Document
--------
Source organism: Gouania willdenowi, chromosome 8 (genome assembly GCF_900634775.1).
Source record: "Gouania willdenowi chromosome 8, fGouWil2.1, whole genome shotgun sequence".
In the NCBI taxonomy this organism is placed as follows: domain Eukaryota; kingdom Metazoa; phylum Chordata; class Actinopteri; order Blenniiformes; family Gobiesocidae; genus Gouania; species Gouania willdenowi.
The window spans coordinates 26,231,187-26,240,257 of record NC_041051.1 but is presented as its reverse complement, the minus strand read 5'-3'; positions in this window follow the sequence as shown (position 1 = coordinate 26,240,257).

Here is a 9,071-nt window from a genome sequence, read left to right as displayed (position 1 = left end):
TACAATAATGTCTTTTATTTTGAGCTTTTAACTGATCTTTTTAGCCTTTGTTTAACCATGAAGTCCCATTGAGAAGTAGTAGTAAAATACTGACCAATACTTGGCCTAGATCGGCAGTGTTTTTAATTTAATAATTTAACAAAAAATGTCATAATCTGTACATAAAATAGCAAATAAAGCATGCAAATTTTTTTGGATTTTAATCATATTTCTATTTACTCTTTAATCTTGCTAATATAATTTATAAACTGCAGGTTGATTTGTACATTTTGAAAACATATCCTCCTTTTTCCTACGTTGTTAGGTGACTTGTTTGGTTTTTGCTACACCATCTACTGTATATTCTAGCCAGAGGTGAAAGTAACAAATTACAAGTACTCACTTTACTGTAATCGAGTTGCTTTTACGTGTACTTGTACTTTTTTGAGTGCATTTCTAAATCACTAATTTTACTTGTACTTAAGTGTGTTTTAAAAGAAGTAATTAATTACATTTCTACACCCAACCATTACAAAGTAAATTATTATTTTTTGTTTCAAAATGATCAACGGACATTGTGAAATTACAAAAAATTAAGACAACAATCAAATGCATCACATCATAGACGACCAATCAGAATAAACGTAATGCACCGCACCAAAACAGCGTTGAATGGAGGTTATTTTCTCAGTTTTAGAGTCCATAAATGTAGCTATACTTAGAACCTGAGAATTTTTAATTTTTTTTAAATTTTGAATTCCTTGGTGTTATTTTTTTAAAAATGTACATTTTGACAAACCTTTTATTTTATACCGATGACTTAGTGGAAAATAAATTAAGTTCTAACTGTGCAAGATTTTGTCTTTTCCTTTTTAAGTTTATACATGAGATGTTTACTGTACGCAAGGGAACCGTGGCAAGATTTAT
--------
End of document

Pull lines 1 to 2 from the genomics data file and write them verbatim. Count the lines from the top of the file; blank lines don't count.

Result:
Source organism: Gouania willdenowi, chromosome 8 (genome assembly GCF_900634775.1).
Source record: "Gouania willdenowi chromosome 8, fGouWil2.1, whole genome shotgun sequence".